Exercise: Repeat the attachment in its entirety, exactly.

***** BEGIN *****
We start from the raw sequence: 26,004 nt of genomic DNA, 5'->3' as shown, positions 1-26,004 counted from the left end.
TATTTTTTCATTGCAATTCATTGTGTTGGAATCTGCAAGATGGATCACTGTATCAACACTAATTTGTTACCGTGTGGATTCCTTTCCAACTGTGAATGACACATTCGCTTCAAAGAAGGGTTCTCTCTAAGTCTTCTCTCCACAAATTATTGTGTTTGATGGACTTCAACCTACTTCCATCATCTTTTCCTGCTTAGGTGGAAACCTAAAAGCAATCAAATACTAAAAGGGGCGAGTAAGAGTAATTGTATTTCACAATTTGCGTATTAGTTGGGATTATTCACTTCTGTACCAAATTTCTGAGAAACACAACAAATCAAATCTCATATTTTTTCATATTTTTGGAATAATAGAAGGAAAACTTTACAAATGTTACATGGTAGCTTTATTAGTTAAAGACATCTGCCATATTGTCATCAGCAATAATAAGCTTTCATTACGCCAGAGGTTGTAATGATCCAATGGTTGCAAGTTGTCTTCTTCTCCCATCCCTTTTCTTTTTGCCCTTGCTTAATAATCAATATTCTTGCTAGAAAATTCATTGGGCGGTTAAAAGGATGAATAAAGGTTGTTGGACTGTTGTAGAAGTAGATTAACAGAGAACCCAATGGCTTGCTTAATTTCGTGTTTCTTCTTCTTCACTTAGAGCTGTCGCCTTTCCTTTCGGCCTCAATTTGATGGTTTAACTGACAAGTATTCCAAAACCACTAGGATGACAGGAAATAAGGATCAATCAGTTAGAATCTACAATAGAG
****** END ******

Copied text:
We start from the raw sequence: 26,004 nt of genomic DNA, 5'->3' as shown, positions 1-26,004 counted from the left end.
TATTTTTTCATTGCAATTCATTGTGTTGGAATCTGCAAGATGGATCACTGTATCAACACTAATTTGTTACCGTGTGGATTCCTTTCCAACTGTGAATGACACATTCGCTTCAAAGAAGGGTTCTCTCTAAGTCTTCTCTCCACAAATTATTGTGTTTGATGGACTTCAACCTACTTCCATCATCTTTTCCTGCTTAGGTGGAAACCTAAAAGCAATCAAATACTAAAAGGGGCGAGTAAGAGTAATTGTATTTCACAATTTGCGTATTAGTTGGGATTATTCACTTCTGTACCAAATTTCTGAGAAACACAACAAATCAAATCTCATATTTTTTCATATTTTTGGAATAATAGAAGGAAAACTTTACAAATGTTACATGGTAGCTTTATTAGTTAAAGACATCTGCCATATTGTCATCAGCAATAATAAGCTTTCATTACGCCAGAGGTTGTAATGATCCAATGGTTGCAAGTTGTCTTCTTCTCCCATCCCTTTTCTTTTTGCCCTTGCTTAATAATCAATATTCTTGCTAGAAAATTCATTGGGCGGTTAAAAGGATGAATAAAGGTTGTTGGACTGTTGTAGAAGTAGATTAACAGAGAACCCAATGGCTTGCTTAATTTCGTGTTTCTTCTTCTTCACTTAGAGCTGTCGCCTTTCCTTTCGGCCTCAATTTGATGGTTTAACTGACAAGTATTCCAAAACCACTAGGATGACAGGAAATAAGGATCAATCAGTTAGAATCTACAATAGAG